There's a second studio down the hall from this one that's apparently vacant at the moment, but which is often used for national productions; at one point, Televisa operated a Mexican home-shopping network from here, and I believe the Mexican version of "Millionaire" may have taped here as well.
Down the hall from the studios, there's a huge scene shop where the sets for all this local and national production are built.
But wait - there's more! Remember the days when every local TV station had its own kiddie show each afternoon, where a local host would tell jokes and do magic tricks before an audience of wide-eyed local youth, interspersed with old cartoons and whatnot? Those shows are long gone in the U.S., but they live on here in Tijuana, where we find a taping of "Club Infantil" in progress on the lawn out front - and the show's mascot, TBO the mouse, getting ready inside for his big entrance!
After our tour, we're invited back to the other end of the building to meet XEWT's general manager, Ricardo Azcarraga Lopez, in his suite of offices, where he enjoys the dramatic view to the north over Tijuana and, on a clear day, to San Diego beyond. That's Salvador Hernandez standing by the door, XETV's Bob Anderson at far right, and several other members of our traveling party enjoying the conversation.
(The view from Mount San Antonio also includes the competition: that tower visible from the front lawn belongs to XHAS, channel 33, the Telemundo affiliate that's aimed primarily at the Hispanic audience across the border in San Diego; scroll back up to the picture of XEWT's main entrance near the top of the page and you'll see yet another tower on the eastern edge of Televisa's property, belonging to competitor TV Azteca and used by its Tijuana stations. We'll show you a closeup of that tower next week.)
With many thanks to Sr. Hernandez and Sr. Azcarraga for their gracious welcome, we head out of the XETV/XEWT compound to get lunch - but first, let's jump back a bit in the tour and show you a few more highlights we'd seen earlier in our visit.
That building above left sits just south of the big new XEWT building, across the parking lot from XETV's building, and I think it may be an earlier XEWT transmitter building; in any event, it appears to be vacant now. XEWT's present analog transmitter sits behind the XETV building, at the extreme southern end of the Televisa property, and we didn't get to see that.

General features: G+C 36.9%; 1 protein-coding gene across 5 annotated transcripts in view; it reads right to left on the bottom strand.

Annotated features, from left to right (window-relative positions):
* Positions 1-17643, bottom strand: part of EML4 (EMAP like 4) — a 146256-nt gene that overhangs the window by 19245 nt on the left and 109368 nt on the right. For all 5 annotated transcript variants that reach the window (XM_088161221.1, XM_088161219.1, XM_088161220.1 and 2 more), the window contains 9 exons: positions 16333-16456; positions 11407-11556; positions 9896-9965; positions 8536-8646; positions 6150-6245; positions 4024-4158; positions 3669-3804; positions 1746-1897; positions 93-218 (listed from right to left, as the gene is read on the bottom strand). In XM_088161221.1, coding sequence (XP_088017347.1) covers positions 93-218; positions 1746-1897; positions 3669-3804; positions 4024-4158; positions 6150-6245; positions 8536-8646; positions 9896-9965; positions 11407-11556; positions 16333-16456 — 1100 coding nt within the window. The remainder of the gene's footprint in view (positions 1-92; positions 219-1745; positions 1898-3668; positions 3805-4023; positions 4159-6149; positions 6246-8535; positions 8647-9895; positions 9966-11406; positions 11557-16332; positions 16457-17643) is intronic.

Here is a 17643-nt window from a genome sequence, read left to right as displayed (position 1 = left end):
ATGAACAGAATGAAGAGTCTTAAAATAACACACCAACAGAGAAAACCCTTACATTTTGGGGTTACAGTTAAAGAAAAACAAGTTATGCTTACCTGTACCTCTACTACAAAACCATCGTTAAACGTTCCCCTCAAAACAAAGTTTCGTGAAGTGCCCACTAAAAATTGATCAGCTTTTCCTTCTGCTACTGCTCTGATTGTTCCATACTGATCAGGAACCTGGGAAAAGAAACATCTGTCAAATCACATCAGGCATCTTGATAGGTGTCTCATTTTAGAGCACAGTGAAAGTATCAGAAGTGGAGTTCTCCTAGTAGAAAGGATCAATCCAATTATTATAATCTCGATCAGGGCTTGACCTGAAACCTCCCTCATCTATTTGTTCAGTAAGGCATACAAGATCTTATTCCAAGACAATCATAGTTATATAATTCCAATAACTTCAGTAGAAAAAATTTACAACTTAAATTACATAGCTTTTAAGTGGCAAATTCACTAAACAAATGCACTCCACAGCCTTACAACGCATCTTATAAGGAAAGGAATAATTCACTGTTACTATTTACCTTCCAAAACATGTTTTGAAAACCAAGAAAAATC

We did, however, get to see the transmitter buildings just west of the XETV building, which house the rest of Televisa's transmitters up here.
XEWT-DT (Channel 32) shares a room with XETV-DT (Channel 23), though as a newer signal, XEWT uses a Harris Diamond CD transmitter instead of XETV's early NEC transmitter. There's a second Diamond CD out of frame to the right of XETV-DT - that's XHUAA-DT (Channel 22), the digital signal of XHUAA, Televisa's Tijuana relay of its Mexico City flagship, XEW-TV (Channel 2).
(Televisa also has a Tijuana relay of another of its Mexico City signals; XHGC (Channel 5) is relayed on Tijuana's XHBJ (Channel 45). The XHBJ analog transmitter is apparently at a different tower site, and XHBJ-DT is not yet on the air, but the XHBJ programming is also seen on a subchannel of XETV-DT from this site.)
XHUAA's analog signal is on channel 57, and it emanates from what may be the biggest UHF transmitter we've ever seen, a Toshiba solid-state behemoth that literally fills a room next door to the DTV signals.
Those DTV signals and XHUAA's analog all feed antennas on the shorter of the two towers on the property; scroll back up to the wide shot at the top of the page, and you'll see the analog tower (channels 6 and 12) on the left and the DTV/XHUAA tower at the center.
It's a truly remarkable site, and we're most grateful for the chance to have visited it - and to have shared it with you!